Basic LaTeX Template for Writing Crypto Papers

The aim of this post is to provide a simple, ready-for-use LaTeX article template for writing research papers on cryptography. This is the setup I generally use in my papers, and I figured it could be useful, e.g. for PhD student in crypto. This templates contains:

  • My default main file, for conference versions or full versions of my research papers;
  • My default header file;
  • The basic additional files which are usually needed, such as the llncs class file, which is the typicall mandatory class for articles submitted to IACR conferences.

This is not a post about how to install LaTeX, or how to setup a work environment; I assume that you already have a working LaTeX distribution, together with a text editor (I personally use Sublime Text) and a pdf reader (I use Skim). Also, I’m not the author of the template; I probably got it from David Pointcheval or Fabrice Benhamouda (they also likely got it from somewhere else themselves), and made a bunch of modifications here and there.

The template

You can download the basic template here. To start using it, you will also need the crypto.bib file (not included directly since it’s a bit heavy), which contains bib references for most standard crypto conferences, journals, and for ePrint papers. To get the file, just go to cryptobib.di.ens.fr and download the crypto.bib file (on the left) inside the cryptobib folder of the template.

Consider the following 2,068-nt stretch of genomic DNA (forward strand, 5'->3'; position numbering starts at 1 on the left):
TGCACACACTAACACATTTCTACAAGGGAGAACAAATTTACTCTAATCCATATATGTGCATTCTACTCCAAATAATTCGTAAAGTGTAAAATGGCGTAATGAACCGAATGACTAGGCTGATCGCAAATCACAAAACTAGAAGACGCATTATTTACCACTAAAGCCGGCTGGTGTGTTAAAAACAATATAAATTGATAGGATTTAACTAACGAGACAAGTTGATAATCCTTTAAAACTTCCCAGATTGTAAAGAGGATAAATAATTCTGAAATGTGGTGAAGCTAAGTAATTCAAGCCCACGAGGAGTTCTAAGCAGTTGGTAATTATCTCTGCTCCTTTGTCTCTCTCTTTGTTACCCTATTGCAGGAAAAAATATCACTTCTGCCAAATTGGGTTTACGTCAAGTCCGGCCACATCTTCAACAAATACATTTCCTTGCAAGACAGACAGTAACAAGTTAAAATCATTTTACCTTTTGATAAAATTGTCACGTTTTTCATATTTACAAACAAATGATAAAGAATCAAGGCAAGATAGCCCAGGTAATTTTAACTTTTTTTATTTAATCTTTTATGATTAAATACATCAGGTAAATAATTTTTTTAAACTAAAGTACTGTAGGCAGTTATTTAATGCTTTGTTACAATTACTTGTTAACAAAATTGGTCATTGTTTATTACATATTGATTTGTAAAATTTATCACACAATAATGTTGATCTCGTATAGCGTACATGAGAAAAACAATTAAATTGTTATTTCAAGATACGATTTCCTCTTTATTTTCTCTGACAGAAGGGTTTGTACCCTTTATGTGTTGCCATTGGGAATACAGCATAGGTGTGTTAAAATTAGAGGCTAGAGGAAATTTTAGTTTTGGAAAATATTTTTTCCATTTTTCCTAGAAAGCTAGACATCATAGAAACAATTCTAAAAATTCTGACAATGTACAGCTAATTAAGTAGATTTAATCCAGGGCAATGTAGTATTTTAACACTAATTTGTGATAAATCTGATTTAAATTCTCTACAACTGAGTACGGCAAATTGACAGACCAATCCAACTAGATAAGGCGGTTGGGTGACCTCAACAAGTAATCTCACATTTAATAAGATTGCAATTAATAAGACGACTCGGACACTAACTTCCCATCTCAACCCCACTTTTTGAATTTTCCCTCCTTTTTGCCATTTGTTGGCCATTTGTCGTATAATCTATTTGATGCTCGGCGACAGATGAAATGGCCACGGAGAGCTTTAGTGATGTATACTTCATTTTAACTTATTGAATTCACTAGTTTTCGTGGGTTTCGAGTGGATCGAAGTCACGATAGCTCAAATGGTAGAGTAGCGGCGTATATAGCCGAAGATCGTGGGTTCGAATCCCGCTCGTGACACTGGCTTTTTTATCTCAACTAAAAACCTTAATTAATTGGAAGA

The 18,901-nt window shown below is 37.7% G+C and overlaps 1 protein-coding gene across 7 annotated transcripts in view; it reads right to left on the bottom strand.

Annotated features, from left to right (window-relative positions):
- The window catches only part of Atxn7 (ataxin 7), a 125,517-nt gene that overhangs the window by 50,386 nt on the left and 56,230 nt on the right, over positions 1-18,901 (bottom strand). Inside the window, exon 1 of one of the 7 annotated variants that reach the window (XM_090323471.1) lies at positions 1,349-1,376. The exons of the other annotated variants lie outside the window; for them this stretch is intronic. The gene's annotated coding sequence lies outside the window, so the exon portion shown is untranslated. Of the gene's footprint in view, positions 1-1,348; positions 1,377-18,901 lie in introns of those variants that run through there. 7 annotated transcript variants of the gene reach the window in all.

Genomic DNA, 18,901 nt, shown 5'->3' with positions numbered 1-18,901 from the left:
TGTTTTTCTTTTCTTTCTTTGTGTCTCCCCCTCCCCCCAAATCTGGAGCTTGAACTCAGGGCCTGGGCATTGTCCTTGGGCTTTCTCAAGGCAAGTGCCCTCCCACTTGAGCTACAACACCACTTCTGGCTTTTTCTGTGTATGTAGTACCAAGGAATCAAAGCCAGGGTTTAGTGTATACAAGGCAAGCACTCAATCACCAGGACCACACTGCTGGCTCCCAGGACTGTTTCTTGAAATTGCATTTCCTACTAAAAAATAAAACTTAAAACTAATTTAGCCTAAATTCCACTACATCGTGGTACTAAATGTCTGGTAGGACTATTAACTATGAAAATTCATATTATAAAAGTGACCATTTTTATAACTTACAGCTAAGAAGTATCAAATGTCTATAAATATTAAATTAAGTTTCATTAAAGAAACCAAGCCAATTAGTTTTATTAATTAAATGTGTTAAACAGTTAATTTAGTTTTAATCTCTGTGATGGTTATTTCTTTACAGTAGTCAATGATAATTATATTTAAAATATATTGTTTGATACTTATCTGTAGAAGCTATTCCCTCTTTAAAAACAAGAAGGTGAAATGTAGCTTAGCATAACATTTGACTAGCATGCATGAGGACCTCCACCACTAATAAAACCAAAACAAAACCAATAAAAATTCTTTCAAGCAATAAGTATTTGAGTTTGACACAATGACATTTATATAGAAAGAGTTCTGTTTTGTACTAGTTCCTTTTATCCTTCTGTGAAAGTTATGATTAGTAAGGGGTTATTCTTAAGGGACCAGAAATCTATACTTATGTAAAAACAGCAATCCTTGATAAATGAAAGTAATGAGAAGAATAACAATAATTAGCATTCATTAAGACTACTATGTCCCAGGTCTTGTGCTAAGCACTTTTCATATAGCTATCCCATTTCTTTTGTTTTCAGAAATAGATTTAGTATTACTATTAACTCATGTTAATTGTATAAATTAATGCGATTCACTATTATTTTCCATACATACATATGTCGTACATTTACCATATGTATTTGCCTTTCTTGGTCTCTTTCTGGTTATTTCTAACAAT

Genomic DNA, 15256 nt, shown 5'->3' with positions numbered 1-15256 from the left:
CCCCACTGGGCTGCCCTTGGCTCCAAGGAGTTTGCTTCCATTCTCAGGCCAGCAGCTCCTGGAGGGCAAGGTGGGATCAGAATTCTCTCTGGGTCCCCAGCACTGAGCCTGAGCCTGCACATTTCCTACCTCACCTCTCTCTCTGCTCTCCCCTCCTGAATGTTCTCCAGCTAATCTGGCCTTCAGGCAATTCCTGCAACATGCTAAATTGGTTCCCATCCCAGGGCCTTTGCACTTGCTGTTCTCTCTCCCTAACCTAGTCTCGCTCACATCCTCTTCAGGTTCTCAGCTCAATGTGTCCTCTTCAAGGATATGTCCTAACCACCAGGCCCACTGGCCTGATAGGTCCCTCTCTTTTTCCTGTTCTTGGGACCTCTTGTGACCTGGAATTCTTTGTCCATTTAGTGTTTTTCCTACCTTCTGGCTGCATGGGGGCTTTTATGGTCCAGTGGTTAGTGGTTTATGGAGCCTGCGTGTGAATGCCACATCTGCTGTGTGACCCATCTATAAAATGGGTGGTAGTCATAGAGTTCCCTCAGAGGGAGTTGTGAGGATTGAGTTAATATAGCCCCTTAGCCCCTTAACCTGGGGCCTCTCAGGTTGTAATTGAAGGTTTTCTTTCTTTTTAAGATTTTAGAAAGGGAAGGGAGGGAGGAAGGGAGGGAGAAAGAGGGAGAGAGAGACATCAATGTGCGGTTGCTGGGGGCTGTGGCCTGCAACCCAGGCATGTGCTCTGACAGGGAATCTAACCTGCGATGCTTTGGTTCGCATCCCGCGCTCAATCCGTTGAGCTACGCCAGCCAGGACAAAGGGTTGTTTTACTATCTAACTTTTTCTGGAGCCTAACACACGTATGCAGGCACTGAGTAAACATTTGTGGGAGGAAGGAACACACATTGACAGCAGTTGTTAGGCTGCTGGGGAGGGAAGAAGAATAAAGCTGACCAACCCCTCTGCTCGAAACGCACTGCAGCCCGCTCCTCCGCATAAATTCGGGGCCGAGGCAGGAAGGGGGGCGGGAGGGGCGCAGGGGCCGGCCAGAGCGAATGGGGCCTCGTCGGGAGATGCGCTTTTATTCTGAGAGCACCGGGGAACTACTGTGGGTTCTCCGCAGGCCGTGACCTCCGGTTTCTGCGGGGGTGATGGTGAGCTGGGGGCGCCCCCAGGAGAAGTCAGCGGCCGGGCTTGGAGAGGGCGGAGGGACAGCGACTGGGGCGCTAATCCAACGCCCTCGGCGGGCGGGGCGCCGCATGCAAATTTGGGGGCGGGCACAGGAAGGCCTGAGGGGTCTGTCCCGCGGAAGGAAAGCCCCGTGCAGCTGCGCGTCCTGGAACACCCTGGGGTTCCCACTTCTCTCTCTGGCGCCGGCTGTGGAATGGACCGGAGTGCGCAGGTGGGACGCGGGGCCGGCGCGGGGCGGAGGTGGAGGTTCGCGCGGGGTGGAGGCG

How to use it

Most of it is self-explanatory. The main file is main.tex. Setting \fullversion to 1 will switch to a format with smaller margins, while setting it to 0 recovers the default margins which are mandatory for submissions to most IACR conferences, such as CRYPTO and EUROCRYPT. Other toggles control whether the submission is anonymous, or whether todos should be shown.

I usually put all other LaTeX files in ther directory tex_files. All standard packages and macro are in the file ZZ_header.tex, in the tex_files folder. If you plan to use the template, take a few minutes to scroll it to get a grasp of the many useful shortcuts (with standard crypto notations such as \Enc, \Dec, or useful math notations such as \F for $\mathbb{F}$, \bit for $\{0,1\}$, etc).

I usually create a new LaTeX file for each new section, and input it directly in the main, like that:

\section{Introduction}
\label{sec:introduction}
\input{tex_files/01_introduction}

Using cryptobib

Most references you will need can be found in the crypto.bib file. In many situations, downloading the file will suffice for your need, but sometimes the project might run for a longer time, and involve more people, in which case you might want the crypto.bib updates to be added automatically to your project. This can be done using submodules on git, or externals on svn. This is all well explained in the manual.

I usually add all missing citations in add.bib. To get them, I look for the paper on Google Scholar. The bibtex can be found under the “cite” icon (a quote sign).

The default template for citations is the following:

[venue_acronym]:[author_initials][year]

where:

  • venue_acronym is the standard shortcut for the name of the crypto conference or journal, e.g. EC for Eurocrypt, AC for Asiacrypt, EPRINT for ePrint, JoC for the Journal of Cryptology…
  • author_initials is the full author last name for papers with a single author (e.g. EC:Couteau19), the first three letters of each names for papers with two or three authors (e.g. C:CouHar20) and the first letter of each name for papers with four or more authors (e.g. CCS:BCGIKRS19).
  • year is the last two digits of the year (e.g. 21 for 2021).

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